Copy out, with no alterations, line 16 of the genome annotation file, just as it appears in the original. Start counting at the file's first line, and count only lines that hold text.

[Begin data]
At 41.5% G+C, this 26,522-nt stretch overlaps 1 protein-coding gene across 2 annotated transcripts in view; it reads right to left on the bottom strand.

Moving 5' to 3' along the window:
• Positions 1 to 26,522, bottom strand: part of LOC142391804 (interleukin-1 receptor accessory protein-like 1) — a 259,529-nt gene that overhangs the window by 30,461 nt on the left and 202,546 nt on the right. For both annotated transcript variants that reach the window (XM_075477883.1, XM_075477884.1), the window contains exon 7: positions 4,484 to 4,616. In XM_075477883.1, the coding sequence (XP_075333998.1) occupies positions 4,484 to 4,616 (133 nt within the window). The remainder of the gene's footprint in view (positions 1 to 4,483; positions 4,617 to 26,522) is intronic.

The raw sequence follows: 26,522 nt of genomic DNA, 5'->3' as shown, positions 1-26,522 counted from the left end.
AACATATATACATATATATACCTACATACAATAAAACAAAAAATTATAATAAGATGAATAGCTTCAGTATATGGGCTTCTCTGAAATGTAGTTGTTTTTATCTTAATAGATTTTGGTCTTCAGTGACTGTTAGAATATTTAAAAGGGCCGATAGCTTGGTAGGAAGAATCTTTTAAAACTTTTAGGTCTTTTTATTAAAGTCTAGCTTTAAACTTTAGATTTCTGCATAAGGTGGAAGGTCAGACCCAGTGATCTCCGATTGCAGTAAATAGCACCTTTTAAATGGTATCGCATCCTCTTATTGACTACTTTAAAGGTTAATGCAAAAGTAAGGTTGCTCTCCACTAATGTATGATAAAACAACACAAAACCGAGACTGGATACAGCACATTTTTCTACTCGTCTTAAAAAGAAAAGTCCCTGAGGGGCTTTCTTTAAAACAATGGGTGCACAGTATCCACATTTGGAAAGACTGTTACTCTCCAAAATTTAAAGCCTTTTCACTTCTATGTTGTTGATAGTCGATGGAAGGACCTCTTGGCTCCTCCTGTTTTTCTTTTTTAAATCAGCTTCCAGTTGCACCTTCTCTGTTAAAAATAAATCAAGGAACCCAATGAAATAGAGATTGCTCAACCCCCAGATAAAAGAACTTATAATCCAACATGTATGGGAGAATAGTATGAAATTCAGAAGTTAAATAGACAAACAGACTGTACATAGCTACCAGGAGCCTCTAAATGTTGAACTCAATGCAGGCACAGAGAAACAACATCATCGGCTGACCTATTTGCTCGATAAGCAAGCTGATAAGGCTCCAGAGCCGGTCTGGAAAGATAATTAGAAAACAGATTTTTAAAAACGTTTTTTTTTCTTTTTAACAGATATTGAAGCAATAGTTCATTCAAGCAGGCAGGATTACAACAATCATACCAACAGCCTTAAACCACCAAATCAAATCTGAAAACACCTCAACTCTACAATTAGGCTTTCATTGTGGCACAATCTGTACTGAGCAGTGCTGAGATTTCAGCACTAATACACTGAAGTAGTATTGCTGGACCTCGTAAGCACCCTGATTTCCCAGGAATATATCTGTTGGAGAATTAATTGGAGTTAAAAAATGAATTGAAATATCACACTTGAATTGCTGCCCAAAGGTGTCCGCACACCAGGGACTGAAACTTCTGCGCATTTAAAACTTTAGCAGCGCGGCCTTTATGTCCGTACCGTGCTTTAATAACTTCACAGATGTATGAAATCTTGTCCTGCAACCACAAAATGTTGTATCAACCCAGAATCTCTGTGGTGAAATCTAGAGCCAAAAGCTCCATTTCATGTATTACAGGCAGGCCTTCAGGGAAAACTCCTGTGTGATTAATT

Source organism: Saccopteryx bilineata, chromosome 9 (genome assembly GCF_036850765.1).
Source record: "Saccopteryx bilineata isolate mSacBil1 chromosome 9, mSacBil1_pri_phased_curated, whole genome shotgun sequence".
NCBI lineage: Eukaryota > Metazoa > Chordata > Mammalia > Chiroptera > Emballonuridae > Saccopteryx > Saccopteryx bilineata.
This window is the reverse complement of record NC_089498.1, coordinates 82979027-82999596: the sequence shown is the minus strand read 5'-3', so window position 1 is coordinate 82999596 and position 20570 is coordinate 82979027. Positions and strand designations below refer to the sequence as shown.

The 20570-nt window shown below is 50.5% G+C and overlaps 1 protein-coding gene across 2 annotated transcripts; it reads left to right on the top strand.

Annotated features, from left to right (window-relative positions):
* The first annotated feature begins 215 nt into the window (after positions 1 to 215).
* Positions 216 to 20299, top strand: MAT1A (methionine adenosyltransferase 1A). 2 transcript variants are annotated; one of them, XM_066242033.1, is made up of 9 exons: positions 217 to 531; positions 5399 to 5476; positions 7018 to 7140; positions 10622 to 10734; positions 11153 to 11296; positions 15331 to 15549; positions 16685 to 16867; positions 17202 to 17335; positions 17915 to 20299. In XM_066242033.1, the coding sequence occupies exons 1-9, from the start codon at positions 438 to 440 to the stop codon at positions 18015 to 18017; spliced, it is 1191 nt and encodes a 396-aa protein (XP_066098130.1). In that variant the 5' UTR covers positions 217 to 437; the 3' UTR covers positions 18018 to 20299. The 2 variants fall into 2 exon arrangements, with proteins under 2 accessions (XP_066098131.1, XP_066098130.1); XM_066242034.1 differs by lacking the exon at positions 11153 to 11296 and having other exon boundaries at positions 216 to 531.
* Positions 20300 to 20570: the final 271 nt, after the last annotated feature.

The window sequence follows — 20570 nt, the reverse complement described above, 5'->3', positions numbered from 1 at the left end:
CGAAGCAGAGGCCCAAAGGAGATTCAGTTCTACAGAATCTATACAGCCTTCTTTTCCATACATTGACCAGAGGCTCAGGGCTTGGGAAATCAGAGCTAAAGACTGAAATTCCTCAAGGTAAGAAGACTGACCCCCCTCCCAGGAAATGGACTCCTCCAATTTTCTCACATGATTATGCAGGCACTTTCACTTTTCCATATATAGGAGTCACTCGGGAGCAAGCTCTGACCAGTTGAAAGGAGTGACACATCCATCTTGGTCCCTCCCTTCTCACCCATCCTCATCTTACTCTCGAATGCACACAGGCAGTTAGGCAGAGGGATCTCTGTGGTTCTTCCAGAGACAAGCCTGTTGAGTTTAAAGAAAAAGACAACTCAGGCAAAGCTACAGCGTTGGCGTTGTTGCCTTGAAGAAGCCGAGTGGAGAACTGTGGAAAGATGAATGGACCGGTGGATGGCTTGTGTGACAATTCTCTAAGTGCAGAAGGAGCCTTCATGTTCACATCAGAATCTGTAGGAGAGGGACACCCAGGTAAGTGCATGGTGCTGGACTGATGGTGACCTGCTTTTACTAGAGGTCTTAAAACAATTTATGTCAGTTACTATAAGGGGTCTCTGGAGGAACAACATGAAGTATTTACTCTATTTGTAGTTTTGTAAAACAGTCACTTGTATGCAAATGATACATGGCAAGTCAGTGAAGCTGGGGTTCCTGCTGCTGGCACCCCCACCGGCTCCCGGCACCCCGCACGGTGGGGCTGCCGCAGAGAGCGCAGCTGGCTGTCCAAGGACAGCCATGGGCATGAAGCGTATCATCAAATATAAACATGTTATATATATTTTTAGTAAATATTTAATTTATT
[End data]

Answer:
CGAAGCAGAGGCCCAAAGGAGATTCAGTTCTACAGAATCTATACAGCCTTCTTTTCCATACATTGACCAGAGGCTCAGGGCTTGGGAAATCAGAGCTAAAGACTGAAATTCCTCAAGGTAAGAAGACTGACCCCCCTCCCAGGAAATGGACTCCTCCAATTTTCTCACATGATTATGCAGGCACTTTCACTTTTCCATATATAGGAGTCACTCGGGAGCAAGCTCTGACCAGTTGAAAGGAGTGACACATCCATCTTGGTCCCTCCCTTCTCACCCATCCTCATCTTACTCTCGAATGCACACAGGCAGTTAGGCAGAGGGATCTCTGTGGTTCTTCCAGAGACAAGCCTGTTGAGTTTAAAGAAAAAGACAACTCAGGCAAAGCTACAGCGTTGGCGTTGTTGCCTTGAAGAAGCCGAGTGGAGAACTGTGGAAAGATGAATGGACCGGTGGATGGCTTGTGTGACAATTCTCTAAGTGCAGAAGGAGCCTTCATGTTCACATCAGAATCTGTAGGAGAGGGACACCCAGGTAAGTGCATGGTGCTGGACTGATGGTGACCTGCTTTTACTAGAGGTCTTAAAACAATTTATGTCAGTTACTATAAGGGGTCTCTGGAGGAACAACATGAAGTATTTACTCTATTTGTAGTTTTGTAAAACAGTCACTTGTATGCAAATGATACATGGCAAGTCAGTGAAGCTGGGGTTCCTGCTGCTGGCACCCCCACCGGCTCCCGGCACCCCGCACGGTGGGGCTGCCGCAGAGAGCGCAGCTGGCTGTCCAAGGACAGCCATGGGCATGAAGCGTATCATCAAATATAAACATGTTATATATATTTTTAGTAAATATTTAATTTATT